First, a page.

Universities are not only a vital source of labor, but they are also home to some of the most promising biotechnology research. As biotechnology development may take decades before producing a profitable and commercially viable product, university R&D is an important resource for private firms. University-sponsored biotechnology research is even more concentrated than doctoral S&E graduates. Of the more than $25 billion in life sciences R&D expenditures in 2004, more than half of every research dollar went to just 15 metropolitan areas. Significantly, four of the top five cities in S&E doctoral graduates also ranked among the top five cities for life science R&D funding. Notably, the Raleigh-Durham region replaced Boston on the list. Communities that seek biotechnology industries must simultaneously promote heavily-funded research universities.

To fully capitalize on research that occurs at universities, a viable capital environment must exist to support a commercially promising innovation. Entrepreneurship is prevalent among cutting-edge researchers. According to a report by the Kauffmann Foundation, more than one in four patenting scientists that receive funding from the National Cancer Institutes eventually launches their own biotechnology firm. With extremely long product development cycles, fledgling biotechnology firms must have access to deep, patient pocketbooks. In 2004, the five cities with the greatest level of biotechnology capital investment were the same five cities with the greatest number of S&E doctoral graduates.

The San Francisco/ San Jose region remains the undisputed leader in biotechnology equity. Last year, the area witnessed more than $4.5 billion in biotechnology investment—more than the Boston, New York, L.A., D.C./Baltimore, and Seattle regions combined. And these five cities featured more biotechnology investment than any region other than San Francisco/San Jose itself. Fewer than 10 cities in America feature funding of even a quarter of the size of Seattle’s investment market, the 15th largest on the list. Cities wishing to foster biotechnology firms will likely prove successful despite their comparative absence of private capital. Money follows minds, as this is where the tomorrow’s discoveries will be found. To lure biotechnology firms, fledging communities must first develop human capital.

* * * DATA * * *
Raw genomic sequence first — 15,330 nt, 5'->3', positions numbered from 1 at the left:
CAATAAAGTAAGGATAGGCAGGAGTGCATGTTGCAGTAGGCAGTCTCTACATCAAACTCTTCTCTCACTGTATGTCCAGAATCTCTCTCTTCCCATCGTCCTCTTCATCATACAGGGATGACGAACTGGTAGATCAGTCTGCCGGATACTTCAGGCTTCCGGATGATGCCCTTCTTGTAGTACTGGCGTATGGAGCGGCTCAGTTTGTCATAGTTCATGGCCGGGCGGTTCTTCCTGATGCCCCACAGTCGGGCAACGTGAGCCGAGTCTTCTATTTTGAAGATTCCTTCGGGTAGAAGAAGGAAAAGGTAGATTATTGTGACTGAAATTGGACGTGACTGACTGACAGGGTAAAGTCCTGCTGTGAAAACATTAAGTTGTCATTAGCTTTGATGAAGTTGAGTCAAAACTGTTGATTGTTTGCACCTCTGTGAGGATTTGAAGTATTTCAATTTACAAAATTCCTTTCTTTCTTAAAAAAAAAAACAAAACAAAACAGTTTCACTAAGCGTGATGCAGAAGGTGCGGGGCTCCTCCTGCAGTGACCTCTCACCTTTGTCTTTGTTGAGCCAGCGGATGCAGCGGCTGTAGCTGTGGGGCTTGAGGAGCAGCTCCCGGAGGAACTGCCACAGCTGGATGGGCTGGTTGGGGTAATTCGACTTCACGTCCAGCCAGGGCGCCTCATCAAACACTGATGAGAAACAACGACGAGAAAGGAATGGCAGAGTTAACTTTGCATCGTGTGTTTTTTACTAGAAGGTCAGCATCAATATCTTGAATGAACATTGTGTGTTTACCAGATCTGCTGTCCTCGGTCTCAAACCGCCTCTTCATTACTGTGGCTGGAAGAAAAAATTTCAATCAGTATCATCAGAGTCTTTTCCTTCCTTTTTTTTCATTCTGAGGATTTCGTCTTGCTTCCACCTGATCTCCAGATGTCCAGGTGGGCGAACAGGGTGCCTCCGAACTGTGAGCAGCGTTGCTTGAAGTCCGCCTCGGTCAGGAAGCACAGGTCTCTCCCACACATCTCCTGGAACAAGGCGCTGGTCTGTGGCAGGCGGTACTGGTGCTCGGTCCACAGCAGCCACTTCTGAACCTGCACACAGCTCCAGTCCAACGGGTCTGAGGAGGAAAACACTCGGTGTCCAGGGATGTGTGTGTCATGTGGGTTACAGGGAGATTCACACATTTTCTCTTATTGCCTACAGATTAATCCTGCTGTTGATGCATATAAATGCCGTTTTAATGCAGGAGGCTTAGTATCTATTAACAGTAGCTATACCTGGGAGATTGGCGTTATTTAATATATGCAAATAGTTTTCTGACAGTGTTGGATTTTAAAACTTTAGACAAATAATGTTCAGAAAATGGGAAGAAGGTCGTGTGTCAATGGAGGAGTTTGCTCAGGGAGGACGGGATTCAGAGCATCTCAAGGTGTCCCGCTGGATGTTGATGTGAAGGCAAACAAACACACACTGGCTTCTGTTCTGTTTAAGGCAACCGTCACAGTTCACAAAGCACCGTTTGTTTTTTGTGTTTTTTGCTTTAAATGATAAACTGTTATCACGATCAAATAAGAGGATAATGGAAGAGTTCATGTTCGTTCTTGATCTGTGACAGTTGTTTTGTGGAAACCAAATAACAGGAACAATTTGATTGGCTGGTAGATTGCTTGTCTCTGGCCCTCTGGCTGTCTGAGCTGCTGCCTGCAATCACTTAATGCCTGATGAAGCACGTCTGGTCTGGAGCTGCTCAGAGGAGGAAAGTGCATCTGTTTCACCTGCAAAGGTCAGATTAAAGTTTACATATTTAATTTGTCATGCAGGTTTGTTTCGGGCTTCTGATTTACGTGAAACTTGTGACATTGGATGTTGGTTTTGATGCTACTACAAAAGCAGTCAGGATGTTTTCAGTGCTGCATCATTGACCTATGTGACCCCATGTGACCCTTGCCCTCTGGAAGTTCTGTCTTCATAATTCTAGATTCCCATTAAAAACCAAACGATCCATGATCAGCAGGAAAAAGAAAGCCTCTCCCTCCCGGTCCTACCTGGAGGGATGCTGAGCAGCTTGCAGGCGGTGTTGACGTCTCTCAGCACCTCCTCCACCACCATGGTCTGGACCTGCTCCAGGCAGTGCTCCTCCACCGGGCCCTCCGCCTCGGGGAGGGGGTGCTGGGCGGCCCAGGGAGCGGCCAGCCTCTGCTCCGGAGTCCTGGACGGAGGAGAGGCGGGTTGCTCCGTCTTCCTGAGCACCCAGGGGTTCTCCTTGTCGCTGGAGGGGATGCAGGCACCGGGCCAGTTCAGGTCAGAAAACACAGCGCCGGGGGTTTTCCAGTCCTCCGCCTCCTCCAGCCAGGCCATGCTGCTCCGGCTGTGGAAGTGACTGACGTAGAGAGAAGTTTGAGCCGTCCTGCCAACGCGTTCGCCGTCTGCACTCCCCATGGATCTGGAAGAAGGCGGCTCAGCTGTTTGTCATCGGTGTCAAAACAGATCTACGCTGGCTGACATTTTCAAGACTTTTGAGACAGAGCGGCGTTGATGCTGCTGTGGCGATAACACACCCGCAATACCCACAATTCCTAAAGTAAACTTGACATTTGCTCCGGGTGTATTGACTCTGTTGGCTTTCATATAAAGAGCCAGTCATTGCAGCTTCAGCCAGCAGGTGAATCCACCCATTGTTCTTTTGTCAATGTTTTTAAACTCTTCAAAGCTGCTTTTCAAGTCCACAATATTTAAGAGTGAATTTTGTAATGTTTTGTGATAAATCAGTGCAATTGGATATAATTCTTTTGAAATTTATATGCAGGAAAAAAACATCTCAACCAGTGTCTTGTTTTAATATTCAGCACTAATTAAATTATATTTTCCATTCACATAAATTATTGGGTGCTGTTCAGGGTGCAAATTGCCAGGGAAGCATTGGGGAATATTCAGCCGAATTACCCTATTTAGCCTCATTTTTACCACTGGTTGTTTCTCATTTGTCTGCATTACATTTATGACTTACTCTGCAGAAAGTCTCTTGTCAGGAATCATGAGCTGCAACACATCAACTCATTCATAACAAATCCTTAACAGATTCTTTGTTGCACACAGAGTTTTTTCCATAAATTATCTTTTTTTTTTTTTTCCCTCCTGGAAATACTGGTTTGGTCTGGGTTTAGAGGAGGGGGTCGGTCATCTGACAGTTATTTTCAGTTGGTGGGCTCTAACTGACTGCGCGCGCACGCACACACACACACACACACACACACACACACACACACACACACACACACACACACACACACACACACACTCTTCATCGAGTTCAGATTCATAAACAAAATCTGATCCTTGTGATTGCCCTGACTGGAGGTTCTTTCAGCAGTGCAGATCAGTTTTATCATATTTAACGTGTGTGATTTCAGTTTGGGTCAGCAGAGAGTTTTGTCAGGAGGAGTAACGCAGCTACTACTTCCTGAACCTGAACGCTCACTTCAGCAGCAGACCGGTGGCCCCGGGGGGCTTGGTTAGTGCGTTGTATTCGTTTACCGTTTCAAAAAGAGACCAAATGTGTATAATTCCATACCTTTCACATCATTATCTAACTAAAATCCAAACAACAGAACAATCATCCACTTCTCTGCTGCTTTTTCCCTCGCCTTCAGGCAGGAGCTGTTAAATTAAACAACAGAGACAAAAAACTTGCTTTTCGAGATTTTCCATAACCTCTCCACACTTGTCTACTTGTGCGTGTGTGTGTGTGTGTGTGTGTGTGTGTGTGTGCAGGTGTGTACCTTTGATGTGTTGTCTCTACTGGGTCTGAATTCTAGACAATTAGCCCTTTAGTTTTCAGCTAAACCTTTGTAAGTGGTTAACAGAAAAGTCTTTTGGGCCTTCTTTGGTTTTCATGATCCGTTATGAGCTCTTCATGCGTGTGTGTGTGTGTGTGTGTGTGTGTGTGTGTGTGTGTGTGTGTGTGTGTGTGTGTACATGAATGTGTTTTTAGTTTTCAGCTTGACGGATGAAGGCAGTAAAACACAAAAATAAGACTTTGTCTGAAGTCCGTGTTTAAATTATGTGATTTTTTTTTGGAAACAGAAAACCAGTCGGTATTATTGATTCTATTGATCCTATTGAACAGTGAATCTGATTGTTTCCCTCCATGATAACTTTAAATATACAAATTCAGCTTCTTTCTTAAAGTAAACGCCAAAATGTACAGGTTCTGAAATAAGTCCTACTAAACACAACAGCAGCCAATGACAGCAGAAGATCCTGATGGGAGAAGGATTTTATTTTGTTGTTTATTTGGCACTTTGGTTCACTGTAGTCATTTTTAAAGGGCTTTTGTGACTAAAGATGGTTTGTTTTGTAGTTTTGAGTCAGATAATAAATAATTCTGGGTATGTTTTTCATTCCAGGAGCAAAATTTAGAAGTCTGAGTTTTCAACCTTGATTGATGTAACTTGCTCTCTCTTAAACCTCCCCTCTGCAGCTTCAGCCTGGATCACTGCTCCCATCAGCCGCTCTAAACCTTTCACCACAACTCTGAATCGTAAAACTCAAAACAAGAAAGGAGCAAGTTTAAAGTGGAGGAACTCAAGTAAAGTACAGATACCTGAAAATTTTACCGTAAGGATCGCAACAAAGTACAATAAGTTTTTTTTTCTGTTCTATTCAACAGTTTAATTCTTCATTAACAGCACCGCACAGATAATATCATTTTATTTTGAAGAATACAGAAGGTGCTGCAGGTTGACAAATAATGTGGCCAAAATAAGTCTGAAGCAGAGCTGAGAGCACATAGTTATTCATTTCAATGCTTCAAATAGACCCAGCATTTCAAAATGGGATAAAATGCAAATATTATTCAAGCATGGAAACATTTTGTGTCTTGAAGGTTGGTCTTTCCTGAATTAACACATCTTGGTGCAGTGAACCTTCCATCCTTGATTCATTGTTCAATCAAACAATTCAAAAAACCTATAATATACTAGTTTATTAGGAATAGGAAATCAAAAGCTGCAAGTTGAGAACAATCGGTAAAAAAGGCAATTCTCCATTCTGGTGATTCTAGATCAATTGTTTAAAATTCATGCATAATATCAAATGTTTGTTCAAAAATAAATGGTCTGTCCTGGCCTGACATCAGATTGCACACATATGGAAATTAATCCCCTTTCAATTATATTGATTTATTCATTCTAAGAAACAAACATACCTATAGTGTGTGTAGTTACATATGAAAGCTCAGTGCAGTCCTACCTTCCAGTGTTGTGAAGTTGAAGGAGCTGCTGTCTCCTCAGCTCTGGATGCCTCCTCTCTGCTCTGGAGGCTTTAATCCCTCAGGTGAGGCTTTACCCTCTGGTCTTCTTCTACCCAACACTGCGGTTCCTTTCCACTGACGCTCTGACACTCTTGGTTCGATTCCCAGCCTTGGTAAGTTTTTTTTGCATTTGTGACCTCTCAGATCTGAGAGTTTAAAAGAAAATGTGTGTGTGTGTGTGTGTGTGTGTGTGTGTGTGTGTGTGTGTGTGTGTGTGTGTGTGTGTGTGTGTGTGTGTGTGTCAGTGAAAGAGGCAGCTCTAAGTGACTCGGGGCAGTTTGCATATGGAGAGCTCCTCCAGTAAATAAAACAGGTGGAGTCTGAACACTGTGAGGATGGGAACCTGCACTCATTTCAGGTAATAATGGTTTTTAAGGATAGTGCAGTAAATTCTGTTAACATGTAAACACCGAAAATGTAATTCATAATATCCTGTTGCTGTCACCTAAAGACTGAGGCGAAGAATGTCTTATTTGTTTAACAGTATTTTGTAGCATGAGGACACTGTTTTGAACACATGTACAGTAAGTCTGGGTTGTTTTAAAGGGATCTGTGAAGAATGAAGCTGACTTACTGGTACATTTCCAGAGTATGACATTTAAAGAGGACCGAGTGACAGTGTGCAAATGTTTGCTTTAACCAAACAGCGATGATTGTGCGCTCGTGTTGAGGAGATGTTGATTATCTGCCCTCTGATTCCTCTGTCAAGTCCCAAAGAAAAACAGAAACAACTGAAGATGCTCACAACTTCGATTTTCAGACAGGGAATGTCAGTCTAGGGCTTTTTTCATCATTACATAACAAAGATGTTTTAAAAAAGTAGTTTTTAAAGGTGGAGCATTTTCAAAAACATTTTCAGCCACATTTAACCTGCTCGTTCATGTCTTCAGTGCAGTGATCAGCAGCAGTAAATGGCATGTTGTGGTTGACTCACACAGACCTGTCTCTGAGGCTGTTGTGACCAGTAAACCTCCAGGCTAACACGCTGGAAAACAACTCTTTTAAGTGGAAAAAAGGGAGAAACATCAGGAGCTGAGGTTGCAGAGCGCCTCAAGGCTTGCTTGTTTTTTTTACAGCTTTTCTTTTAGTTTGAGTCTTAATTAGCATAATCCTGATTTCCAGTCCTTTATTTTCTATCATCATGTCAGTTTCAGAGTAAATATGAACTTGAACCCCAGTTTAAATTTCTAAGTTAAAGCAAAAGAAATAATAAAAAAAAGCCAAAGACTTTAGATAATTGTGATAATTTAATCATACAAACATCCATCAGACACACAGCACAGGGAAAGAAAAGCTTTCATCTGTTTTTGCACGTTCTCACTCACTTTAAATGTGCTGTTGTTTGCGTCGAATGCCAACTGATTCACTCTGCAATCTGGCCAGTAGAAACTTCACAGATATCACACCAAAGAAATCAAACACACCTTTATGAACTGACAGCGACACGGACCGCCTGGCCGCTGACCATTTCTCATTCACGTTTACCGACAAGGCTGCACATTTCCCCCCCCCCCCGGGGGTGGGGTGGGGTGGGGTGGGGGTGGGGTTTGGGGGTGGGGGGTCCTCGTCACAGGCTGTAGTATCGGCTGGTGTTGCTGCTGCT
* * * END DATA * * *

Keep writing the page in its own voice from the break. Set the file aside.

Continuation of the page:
The final element underlying a prosperous biotechnology industry is the commercial success of existing firms. While the vast majority of patents do not produce profitable products, they remain the most important property of biotechnology firms; financial success is invariably built upon a pyramid of patents. Unfortunately, the U.S. government no longer publishes patent data on the MSA level; the collection of such information ended in 1999. Nonetheless, statistics from 1995-1999 provide a glimpse into the important role of patents in sustaining a local biotechnology industry.

Four out the five cities with the largest patent portfolios are familiar—New York, San Francisco/San Jose, Boston, and D.C./Baltimore. Philadelphia is the only city on the list that hasn’t been highlighted earlier. Through a combination of university research and a massive pharmaceutical presence, Philadelphia has developed one of the most commercially impressive biotechnology industries. With leading pharmaceutical companies increasingly developing their own in-house venture capital networks, cities can use existing pharmaceutical firms to leverage future biotechnology development. Most communities, however, will need to promote traditional venture capital investment.

Every dominant metropolitan player in the biotechnology industry has become so through its production of knowledge. The only proven strategy of catapulting to the upper tier of biotechnology metropolitan areas is through the development of renowned research universities. The Raleigh-Durham Research Triangle, for example, is one of the leading biotechnology regions in the world, but thirty years ago, North Carolina was better known as a leader in tobacco and textiles. Thanks to a number of remarkable research universities and a long-term focus on supporting the biotechnology industry, however, North Carolina has transformed its economy to successfully compete with major biotechnology centers in the Northeast and West Coast.

Although the discovery of recombinant DNA is rightly credited to Boyer and his colleagues, their work was made possible only through the commitment of regional research institutes such as Stanford and the University of California system. And while Swanson is correctly characterized as a brilliant entrepreneur, he began his career as a science student in Boston. Cities with large, world-class research universities have become biotechnology powerhouses. As an entrepreneur and a scientist created the biotechnology industry over pints, clairvoyant communities were already following the dictates of the bar’s namesake. As Winston Churchill once proclaimed, “The empires of the future are the empires of the mind.”